When the U.S. Supreme Court issued its June 29 ruling stating that marriage is a constitutional right for all citizens, including same-sex couples, the country rejoiced. Pride festivities that weekend were especially emotional, national monuments across the nation (even in Arkansas) were lit up in rainbow colors, and seemingly everyone‘s formerly homophobic uncle caught Facebook‘s rainbow filter fever.
So how is that marriage equality thing working out a week later? Not so good, as it turns out.
As same-sex couples in various states flood their local courthouses to apply for marriage licenses, many are being refused service and turned away despite state lawmakers issuing legal clarifications demanding that government workers comply. Many of those couples are also bringing along cameras to ensure proof of the illegal denials—and those videos are going viral.
One video shows Rowan County, Kentucky, resident David V. Moore attempting to secure a license with his partner. The couple is ignored by somewhat hostile staff before finally being able to chat with the clerk, who demands that they shut off the camera. The ACLU is suing county clerk Kim Davis, shown at the end of the video, for her blanket refusal to issue marriage licenses to any same-sex couple.
Moore later posted to his Facebook profile, writing that the couple was ultimately denied a license and turned away empty-handed.
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While Moore knew in advance that he and his partner were likely to be denied, a lesbian couple in Toledo, Ohio, was shocked to discover that the on-duty judge wouldn’t perform their marriage even after a clerk issued their license without a problem.
“While we were waiting, the bailiff came out and asked to speak to us in the hallway. We were told at that time that Judge McConnell didn’t do this type of wedding and we would have to go somewhere else,” Carolyn Wilson told Toledo News Now of her botched wedding day. “She said he doesn’t perform these type of marriages and that was left to interpretation. We didn’t follow up; we made assumptions that it was based on same-sex.”
Luckily, Wilson and her fiancé simply went to another judge in the same courthouse and were married that same day.
A Hood County, Texas couple was also able to eventually receive a marriage license there, but only after a major scuffle in which they were escorted out because county clerk Katie Lang said her religious beliefs prevented her from issuing a license to a same-sex pair.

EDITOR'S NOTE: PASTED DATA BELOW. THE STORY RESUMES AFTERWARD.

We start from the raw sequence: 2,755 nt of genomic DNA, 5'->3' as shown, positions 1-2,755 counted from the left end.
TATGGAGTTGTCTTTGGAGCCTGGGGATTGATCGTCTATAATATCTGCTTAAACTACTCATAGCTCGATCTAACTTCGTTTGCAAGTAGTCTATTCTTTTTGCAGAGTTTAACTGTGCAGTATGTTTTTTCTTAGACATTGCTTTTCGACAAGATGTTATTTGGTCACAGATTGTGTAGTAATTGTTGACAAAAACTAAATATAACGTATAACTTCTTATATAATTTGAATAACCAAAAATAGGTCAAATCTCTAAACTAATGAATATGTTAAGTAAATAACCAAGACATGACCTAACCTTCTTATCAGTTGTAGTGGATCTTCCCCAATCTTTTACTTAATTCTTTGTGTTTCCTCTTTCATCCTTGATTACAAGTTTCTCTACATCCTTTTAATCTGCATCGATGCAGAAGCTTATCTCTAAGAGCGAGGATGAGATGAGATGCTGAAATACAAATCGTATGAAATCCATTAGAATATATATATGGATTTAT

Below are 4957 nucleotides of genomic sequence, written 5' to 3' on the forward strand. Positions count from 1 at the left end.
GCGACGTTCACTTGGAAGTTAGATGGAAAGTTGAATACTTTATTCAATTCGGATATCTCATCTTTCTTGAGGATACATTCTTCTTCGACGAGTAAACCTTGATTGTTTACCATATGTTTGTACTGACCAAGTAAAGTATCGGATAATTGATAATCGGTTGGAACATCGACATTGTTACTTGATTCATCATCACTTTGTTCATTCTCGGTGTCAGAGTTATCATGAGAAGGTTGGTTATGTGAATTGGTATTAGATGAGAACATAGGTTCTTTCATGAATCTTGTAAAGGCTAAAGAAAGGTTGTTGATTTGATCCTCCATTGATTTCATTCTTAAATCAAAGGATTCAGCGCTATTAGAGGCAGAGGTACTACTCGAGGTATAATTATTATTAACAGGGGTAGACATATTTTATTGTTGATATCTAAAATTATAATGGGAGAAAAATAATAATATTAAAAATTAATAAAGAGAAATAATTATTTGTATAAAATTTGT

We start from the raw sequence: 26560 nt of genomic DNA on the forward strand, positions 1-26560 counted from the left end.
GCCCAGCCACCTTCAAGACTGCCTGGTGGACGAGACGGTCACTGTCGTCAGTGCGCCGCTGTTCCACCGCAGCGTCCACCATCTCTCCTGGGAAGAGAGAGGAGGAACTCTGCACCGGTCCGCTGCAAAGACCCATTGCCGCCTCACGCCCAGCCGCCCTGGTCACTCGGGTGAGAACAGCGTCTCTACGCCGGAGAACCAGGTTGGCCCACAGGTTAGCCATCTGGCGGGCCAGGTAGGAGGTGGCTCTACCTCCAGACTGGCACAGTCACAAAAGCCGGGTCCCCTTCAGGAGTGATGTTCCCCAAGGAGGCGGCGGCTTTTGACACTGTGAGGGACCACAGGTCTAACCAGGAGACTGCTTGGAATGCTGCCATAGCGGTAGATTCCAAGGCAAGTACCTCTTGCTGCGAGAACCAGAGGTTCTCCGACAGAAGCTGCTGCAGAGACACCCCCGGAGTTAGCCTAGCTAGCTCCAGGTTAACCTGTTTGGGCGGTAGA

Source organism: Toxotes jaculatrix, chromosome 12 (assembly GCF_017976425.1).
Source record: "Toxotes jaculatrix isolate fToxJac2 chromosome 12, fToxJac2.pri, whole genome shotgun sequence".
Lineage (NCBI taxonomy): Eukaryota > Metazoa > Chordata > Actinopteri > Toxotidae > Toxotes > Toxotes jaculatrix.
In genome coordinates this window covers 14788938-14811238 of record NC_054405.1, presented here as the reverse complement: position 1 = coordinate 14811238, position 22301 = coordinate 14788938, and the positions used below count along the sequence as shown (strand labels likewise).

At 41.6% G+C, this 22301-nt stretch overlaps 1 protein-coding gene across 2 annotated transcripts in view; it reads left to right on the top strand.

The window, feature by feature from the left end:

Joe Stapleton and Jim Cato, the couple of 17 years shown in the video, were only able to get married after a lightning-speed lawsuit against Lang’s office resulted in a license this Monday.
In some states, clerks were so perturbed by the idea of issuing a marriage license to a gay couple that they actually resigned from their jobs to avoid complying with the law. In Mississippi, Grenada County clerk Linda Barnette resigned after 24 years on the job, telling MSNBC, “I would be the one issuing the license so it would be like I would be the one approving of this lifestyle, which I do not.”
Right next door to Mississippi, 17 of Alabama’s 67 counties were refusing to issue marriage licenses to anyone as of July 7. According to Ballotpedia, which has been tracking which U.S. counties are in compliance with the SCOTUS ruling, those 17 counties went from refusing to issue licenses just for same-sex couples to closing up shop on the marriage business altogether. Luckily for Alabama residents, a couple does not have to apply for a license in the county where they reside.
The state with the largest amount of refusals, though, is Texas—where 27 counties were cited by Ballotpedia as not issuing the marriage licenses to same-sex couples due to “technical difficulties” or paperwork issues. However, 88 percent of the counties in the state were issuing licenses without reported problems.
Mary Emily O'Hara is an LGBTQ reporter. Her work has appeared in Rolling Stone, NBC Out, Daily Dot, Broadly, Vice, the Daily Beast, the Advocate, Huffington Post, DNAinfo, Al Jazeera, and Portland's Pulitzer Prize-winning newsweekly Willamette Week, among other outlets.